Monday, March 08, 2004

come inside and have a nice cup of tea

When I journeyed in India, I was force-fed so much chai tea that the first phrase I learned to say in Hindi was "thank you, no more please, I am sick" which only worked on occasion because many Indians believe that the cure for anything is just to drink more tea. I'd never got in the habit of drinking tea at home in the States... I always thought it was suspiciously similar to pondwater, and when I was a child the more colorful reddish teas looked like juice, but tasted like the aforementioned pondwater, and I just got in the habit of not picking up any glasses that seemed to have tea in them. In India, however, it is almost unheard of for any social (or indeed even business) transaction to take place without a pot of chai being involved somewhere in the process, and rather than offend my hosts I drank the tea, and even developed a bit of a taste for a strong chai.

The Indians, of course, got the their love of tea from the British. Tea is not native to India... it was brought there by the British, who were having trouble convincing the Chinese that they should assist the Empire in its economic expansion without thought for their own. Although the British eventually persuaded the Chinese to open their borders to trade (first by introducing the Chinese to opium addiction, then by forcing the 'treaty' of Nanking in 1842), British demand for tea was so great that the Indian tea market has remained strong to this day.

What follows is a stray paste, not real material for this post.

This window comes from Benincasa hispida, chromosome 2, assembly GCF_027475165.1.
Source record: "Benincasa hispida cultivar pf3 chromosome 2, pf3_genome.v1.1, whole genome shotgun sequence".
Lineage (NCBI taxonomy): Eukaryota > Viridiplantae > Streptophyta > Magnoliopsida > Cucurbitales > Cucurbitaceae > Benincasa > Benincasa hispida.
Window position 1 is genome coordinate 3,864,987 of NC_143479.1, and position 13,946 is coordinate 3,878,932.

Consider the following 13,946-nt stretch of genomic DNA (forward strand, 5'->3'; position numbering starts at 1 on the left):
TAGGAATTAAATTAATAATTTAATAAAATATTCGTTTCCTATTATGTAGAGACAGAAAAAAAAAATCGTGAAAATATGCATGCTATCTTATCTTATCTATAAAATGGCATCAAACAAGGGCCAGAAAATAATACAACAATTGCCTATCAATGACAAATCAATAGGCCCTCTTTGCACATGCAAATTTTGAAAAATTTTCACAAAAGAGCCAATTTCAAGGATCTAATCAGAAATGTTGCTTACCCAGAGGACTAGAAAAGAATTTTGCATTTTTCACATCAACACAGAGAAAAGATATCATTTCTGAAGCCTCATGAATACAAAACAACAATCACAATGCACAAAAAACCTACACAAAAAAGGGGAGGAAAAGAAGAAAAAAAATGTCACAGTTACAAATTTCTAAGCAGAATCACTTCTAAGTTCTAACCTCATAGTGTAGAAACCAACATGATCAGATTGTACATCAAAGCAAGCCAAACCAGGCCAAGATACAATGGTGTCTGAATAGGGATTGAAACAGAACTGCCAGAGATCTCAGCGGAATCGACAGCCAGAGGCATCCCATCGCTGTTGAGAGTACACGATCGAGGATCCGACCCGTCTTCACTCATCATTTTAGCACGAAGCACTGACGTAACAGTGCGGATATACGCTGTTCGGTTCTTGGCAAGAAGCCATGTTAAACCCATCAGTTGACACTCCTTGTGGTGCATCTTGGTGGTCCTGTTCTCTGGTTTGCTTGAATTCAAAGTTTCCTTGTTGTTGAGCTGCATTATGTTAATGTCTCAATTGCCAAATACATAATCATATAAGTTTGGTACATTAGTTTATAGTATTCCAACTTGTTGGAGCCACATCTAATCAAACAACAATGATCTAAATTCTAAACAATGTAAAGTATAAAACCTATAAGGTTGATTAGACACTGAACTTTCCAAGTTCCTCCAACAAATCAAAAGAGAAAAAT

Before I learned these things, I thought tea was from India and opium was from China... which only shows how completely the authorship of history books lies in the hands of the conquerors. The Chinese were introduced to opium from India and tobacco from the States in the 1600s, and India first grew tea in the 1700s, both as a result of Dutch and British empire expansion. It's not like this information was hidden... it's widely available in references, and the book and movie 'Taipan' tell the story well with fairly good historical accuracy - it's just that my American education was... somewhat selective.

I'm convinced that there is something Americans just don't get about tea, something the British and the Indians know yet is inexplicable to us. As a result, I decided that the best way to figure out the relationship the British (and therefore the Indians) have to tea would be to find British writings on the subject. I found that their ideas about tea are as strong as they are varied. This essay by George Orwell carries a tone similar to his political writings, and while Douglas Adams' viewpoint is expressed in a manner consistent with his characteristic humor, his instructions retain the rigor and discipline and overall seriousness of the issue.

I've made an agreement with the British Empire (in absentia): as long as they don't ask me to try to understand the game of cricket, I won't hassle them about the tea. And furthermore, as with bowing in Japan, I won't mangle their ritual by attempting it when the subtle nuances are a mystery to me.